So did Super Micro’s servers get hacked, or not?
Markets certainly thought so. Super Micro Computer, Inc.’s share price plunged more than 50 percent the same day after that jaw-dropping story broke.
But just how reliable is Bloomberg’s version of events?
A lot of the revelations drawn from the exposé were founded on human testimony. Not a lot of it was rooted in technical analysis. This is a huge blind spot in light of how motherboards were so central to “the big hack”.
Identifying the Missing (Technical) Link
Motherboards are, by design, highly intricate pieces of hardware. So precisely placed are their components that any positional changes, no matter how minute, almost always requires a complete overhaul in design.
This fact raises the question of how plant managers at Chinese subcontracting factories were able to disguise design alterations of the compromised motherboards to accommodate an extra spy chip.
An excerpt from the original Bloomberg story:
The Big Hack: How China Used a Tiny Chip to Infiltrate US Companies
- “In some cases, plant managers were approached by people who claimed to represent Supermicro or who held positions suggesting a connection to the government. The middlemen would request changes to the motherboards’ original designs, initially offering bribes in conjunction with their unusual requests.”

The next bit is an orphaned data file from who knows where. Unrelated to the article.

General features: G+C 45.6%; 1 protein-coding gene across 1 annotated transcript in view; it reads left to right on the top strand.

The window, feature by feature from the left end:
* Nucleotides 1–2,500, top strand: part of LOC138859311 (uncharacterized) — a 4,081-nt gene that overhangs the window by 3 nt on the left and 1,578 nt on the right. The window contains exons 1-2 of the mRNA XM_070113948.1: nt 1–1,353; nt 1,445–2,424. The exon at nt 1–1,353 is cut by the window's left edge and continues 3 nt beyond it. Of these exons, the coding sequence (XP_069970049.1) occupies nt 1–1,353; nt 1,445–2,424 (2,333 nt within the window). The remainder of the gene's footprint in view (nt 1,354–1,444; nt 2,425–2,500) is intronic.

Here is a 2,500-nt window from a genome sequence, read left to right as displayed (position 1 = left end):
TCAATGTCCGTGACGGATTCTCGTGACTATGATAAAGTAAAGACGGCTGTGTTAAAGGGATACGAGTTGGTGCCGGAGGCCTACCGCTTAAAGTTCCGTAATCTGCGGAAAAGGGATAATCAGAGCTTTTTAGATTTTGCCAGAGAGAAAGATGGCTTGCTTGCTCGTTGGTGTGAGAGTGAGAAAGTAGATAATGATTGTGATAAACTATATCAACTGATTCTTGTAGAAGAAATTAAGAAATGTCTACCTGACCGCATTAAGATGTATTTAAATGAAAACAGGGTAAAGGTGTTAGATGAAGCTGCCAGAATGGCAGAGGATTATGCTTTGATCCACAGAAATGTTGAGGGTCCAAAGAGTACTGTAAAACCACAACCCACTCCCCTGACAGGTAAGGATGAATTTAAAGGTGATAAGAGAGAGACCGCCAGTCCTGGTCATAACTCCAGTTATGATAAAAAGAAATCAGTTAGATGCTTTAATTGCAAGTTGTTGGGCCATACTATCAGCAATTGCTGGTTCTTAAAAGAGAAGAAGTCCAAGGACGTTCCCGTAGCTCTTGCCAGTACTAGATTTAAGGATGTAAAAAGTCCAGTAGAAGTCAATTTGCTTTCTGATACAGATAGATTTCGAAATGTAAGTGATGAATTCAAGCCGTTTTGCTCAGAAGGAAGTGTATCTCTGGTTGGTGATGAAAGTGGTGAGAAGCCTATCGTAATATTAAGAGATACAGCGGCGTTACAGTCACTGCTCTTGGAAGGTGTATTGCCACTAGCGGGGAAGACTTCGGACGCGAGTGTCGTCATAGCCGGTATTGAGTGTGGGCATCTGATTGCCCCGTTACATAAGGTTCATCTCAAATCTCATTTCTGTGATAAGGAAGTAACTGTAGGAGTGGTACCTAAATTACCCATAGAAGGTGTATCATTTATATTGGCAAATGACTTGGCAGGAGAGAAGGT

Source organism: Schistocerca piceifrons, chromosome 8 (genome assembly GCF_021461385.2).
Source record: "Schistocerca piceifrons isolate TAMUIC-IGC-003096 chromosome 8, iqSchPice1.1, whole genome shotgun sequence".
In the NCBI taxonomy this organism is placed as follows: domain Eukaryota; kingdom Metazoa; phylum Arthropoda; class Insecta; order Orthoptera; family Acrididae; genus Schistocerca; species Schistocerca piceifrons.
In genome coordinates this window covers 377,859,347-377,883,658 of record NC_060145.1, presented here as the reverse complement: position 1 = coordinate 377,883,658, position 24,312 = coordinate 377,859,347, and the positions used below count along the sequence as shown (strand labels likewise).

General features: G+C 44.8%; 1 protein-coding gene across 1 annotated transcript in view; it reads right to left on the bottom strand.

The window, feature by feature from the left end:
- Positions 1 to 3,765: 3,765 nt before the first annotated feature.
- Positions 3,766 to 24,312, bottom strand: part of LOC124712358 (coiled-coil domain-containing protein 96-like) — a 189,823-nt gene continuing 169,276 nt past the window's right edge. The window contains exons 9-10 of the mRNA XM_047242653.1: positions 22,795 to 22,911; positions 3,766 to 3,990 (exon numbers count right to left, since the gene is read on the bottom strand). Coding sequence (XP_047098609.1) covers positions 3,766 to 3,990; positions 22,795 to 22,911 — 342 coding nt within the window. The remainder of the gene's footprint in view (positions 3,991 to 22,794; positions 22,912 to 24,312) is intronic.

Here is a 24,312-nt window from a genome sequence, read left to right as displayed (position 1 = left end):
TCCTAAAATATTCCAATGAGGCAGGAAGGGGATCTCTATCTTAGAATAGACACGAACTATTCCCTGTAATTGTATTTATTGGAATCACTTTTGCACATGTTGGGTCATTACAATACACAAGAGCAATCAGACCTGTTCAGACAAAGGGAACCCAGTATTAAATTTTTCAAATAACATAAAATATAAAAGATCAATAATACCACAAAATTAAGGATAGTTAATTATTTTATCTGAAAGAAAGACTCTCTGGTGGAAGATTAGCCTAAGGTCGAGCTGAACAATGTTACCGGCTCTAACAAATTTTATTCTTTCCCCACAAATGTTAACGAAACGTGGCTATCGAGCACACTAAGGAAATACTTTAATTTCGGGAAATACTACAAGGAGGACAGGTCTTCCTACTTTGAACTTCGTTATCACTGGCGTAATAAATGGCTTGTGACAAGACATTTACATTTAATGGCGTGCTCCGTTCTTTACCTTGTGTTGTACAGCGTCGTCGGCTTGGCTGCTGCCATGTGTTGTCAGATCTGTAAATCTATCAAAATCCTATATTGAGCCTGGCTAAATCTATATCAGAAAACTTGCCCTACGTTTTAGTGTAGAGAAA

An excerpt from a follow-up Bloomberg story:
New Evidence of Hacked Supermicro Hardware Found in US Telecom
- “Based on his inspection of the device, [Yossi] Appleboum [co-CEO of Sepio Systems, a firm specialising in hardware security] determined that the telecom company’s server was modified at the factory where it was manufactured. He said that he was told by Western intelligence contacts that the device was made at a Supermicro subcontractor factory in Guangzhou, a port city in southeastern China.”
- “To insert our theoretical spy chip on the motherboard would require a complete redesign of the board to create the precise set of connection points required by our chip in precisely the required location. Such a redesign would be no trivial task in itself, but to disguise it in such a way that it could not be detected we believe is highly improbable.”
This is not to say there is no truth to Bloomberg’s report. However, to prove beyond a reasonable doubt that a Chinese hardware hack actually took place, scrutinising how the motherboards were redesigned and how these redesigns were disguised would provide that convincing proof.
Wait! There is plenty more coverage about the Super Micro saga on Smartkarma. Dig deeper by exploring some of the investment research network’s Insights listed below.
More Insights by Smartkarma
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Keating flags other potential irregularities in Bloomberg’s reporting, such as mistaking an isolated 2016 incident at Apple for “the big hack”.
The national security debate erupts. This Insight investigates the truth stirring the debate.
Get a Different Perspective
Sometimes, it helps to take a step back and take a wider look.
“Nothing was ever found,” says Apple’s Vice President for Information Security.
A look at the difficulties and dilemmas journalists face in determining what is “classified” information and what is not.
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